About ten years ago I was freshly graduated from college and had a friend who married a woman who was just a baby Christian. She had accepted Jesus as her savior and was excited to do all she could for Him. We had a pastor that recommended we meet together, so we did, for many months.
I learned a whole lot at that time. She and I had extremely personal conversations and she asked some very difficult questions about life and married life. I had never been married and I didn’t know that much about life – but we were there to worship God together, and although I tried to answer her questions without it, we came to rely consistently on what the Bible said.
She flourished as a woman and a Christian at that time. She is now a mother, still worships God and wants her children to know God. But what I hope most of all this that she’s learned her lesson – and my lesson too: Even if you are totally clueless about something, the answers can be found in the Bible.
I am glad I didn’t set out to give her marital advice. I would have had some ideas but I didn’t realize all marriage entailed. I learned, and I hope she did too, the way to know something is not necessarily through life experience, it’s through the wisdom that comes from knowing God and reading the Bible. These are things she wanted desperately, and I also want for my family.
For this reason, as a mother of one, I have no reservations about writing about Biblical Parenting. I think the wisdom for raising any number of childen of any age is accessible, no more to the Duggars than to me. It might make sense to talk to a couple who has been married for twenty-five years for marital advice, but you are doing so assuming it’s been twenty-five happy years. Same goes for a mom of three, or eight, or twenty. You assume they are “good” kids and a happy family. The parents are loving, yet firm. The way things look on the outside aren’t always the way they are on the inside. So, here goes.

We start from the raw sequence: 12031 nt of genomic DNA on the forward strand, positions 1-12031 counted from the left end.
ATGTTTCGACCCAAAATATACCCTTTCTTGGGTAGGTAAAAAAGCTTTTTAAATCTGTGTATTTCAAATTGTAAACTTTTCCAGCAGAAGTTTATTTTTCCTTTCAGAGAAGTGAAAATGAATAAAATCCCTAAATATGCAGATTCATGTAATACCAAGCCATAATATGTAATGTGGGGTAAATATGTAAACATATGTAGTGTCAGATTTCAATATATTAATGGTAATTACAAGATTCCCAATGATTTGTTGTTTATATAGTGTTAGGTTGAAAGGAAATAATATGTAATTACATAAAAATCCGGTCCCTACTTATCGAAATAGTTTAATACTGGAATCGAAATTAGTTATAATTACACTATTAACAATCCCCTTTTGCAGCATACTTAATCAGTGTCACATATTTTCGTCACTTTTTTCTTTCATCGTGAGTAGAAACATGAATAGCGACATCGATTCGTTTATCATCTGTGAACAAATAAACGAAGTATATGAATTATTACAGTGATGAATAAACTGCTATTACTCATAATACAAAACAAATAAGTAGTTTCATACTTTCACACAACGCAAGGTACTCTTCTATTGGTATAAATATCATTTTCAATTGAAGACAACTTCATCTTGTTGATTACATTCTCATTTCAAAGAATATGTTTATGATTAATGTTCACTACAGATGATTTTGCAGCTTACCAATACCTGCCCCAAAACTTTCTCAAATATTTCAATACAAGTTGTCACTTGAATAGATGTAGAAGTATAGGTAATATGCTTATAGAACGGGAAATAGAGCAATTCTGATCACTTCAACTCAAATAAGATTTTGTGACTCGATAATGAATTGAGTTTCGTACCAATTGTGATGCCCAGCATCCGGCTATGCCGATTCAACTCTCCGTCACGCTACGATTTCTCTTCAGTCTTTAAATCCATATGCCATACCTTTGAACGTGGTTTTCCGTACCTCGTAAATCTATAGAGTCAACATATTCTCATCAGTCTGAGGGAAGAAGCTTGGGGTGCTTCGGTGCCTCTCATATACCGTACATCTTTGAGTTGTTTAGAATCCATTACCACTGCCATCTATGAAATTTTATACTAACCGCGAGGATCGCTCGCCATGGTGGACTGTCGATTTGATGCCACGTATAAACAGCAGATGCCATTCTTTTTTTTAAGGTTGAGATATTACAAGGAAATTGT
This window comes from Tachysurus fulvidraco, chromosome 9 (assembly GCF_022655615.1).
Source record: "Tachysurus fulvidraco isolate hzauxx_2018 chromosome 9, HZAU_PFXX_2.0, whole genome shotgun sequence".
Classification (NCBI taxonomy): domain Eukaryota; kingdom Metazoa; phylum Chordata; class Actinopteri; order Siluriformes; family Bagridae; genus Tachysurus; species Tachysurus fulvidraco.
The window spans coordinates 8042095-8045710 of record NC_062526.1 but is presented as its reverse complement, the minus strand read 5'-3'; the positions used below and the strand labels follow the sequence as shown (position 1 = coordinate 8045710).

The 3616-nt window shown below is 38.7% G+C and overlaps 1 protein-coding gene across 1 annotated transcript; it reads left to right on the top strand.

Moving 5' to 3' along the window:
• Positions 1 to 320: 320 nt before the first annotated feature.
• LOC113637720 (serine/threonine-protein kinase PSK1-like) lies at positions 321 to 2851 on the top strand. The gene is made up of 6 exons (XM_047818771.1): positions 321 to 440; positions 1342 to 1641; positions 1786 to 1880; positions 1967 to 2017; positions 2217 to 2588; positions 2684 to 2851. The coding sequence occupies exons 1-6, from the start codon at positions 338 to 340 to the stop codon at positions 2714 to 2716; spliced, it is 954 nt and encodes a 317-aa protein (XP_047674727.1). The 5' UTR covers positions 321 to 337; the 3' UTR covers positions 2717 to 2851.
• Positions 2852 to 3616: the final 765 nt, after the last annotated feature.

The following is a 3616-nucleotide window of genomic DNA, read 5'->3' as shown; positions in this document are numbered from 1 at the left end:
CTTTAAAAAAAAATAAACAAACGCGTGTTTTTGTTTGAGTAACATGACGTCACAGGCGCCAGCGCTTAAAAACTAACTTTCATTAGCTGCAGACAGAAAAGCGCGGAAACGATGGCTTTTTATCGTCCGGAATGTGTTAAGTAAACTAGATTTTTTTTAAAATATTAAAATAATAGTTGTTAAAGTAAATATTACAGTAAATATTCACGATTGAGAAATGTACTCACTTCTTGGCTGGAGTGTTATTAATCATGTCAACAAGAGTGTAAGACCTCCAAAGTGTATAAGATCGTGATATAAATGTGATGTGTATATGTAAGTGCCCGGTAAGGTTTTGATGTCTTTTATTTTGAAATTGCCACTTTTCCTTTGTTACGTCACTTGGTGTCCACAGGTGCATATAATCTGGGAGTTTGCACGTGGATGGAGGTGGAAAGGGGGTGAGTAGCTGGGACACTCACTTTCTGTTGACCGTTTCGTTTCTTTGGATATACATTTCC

The simplest and most essential verse in the Bible is this one: “Do to others as you would have them do to you”.
The book of Proverbs mentions the “rod” several times. This word, “rod” refers to a “shebet”. (There are three Hebrew words that can be translated in to “rod”, but none of them are used in Scripture. “The word rod is “shebet” in Hebrew. This word is defined as following in Strong’s Hebrew Lexicon #7626: rod, staff, branch, offshoot, club, sceptre, tribe a. rod, staff b. shaft (of spear, dart) c. club (of shepherd’s implement) d. truncheon, sceptre (mark of authority) e. clan, tribe” (from Joanne’s Get Off Your Butt Parenting website.)
At the time the Bible was written, children nursed until they were five or six years old. It is only when the baby was weaned he began to be disciplined. Samuel was brought to the priest once he stopped breastfeeding. He would have been a boy, no longer a baby.